David Scott, Roswell Park's Director of Diversity and Inclusion, takes his job seriously. "I know what it feels like to be an outsider. I never want someone else to feel that they can't give their best at work because of their differences." David makes it his personal and professional mission to ensure no one he encounters feels that way.
It probably comes as no surprise to hear that alcohol and cancer do not make for a happy or healthy couple. But what if you or someone you know already had a preexisting relationship with large amounts of alcohol, before they were diagnosed with cancer? If you are undergoing treatment, it’s important to stay informed of the risks that alcohol may bring to your outcome.
In November I began my journey as a Community Patient Navigator here at Roswell Park. This position was created through a New York State (NYS) grant with the goal of increasing the number of women in NYS getting screened for breast cancer. For most women over 40, the recommended breast cancer screening is a yearly mammogram.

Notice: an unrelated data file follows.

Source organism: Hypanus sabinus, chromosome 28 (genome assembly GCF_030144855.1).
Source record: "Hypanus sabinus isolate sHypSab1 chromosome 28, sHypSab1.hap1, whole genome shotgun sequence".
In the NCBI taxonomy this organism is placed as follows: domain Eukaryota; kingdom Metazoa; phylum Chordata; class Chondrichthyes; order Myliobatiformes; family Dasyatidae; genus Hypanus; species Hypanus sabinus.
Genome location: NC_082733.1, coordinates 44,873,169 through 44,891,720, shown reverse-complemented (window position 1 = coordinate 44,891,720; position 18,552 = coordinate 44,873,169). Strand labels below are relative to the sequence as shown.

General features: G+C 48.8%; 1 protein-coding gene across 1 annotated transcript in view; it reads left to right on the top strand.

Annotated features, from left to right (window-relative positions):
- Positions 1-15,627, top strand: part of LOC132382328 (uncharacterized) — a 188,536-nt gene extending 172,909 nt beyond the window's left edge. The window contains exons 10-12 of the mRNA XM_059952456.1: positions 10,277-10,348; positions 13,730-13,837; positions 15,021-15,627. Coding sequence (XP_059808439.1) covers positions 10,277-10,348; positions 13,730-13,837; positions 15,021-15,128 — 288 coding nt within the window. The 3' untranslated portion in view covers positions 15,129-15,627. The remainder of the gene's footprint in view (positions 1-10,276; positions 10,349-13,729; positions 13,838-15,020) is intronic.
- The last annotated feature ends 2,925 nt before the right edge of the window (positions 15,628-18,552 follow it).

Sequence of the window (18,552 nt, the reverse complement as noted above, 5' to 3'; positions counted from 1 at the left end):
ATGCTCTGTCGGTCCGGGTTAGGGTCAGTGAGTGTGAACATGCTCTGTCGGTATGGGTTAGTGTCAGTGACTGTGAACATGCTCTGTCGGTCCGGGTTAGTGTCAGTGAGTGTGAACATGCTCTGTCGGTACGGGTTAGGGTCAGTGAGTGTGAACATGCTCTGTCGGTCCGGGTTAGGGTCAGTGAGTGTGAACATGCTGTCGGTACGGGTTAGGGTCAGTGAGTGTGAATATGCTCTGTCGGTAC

While 90% of colorectal cancer diagnoses occur in those ages 50 and older, incidence rates are increasing for young people under 50. The reason behind this growth is unclear, and unfortunately, because these cancers are usually found in a later stage, mortality rates for young men and women are rising as well.
Cancer patients often experience pain, nausea, emotional distress, and other symptoms caused by the disease and/or the side effects of treatment. Their caregivers may become stressed and overwhelmed, too. When those issues grow beyond basic, expected side effects and are no longer under control, supportive and palliative care can help.
Lymphoma is a cancer that starts in the infection-fighting cells of the immune system, called lymphocytes. These cells are in the lymph nodes, spleen, thymus, bone marrow, and other parts of the body. There are many types of lymphoma, and the risk factors vary.
If you have coronary artery disease, congestive heart failure, atrial fibrillation or any other heart condition, what does this mean for you if you have cancer? It means you should seek a consultation with a cardio-oncologist.
You may not realize it, but your body is home to a lot of microbes — way more than you might think. In healthy humans, “microbial cells outnumber human cells by about ten to one,” according to the Human Microbiome Project of the National Institutes of Health. Most of them, called gut flora, live in your digestive system, especially in the colon. Others live in distinct communities in and on your body, in different types of environments — hot or cold, moist or dry.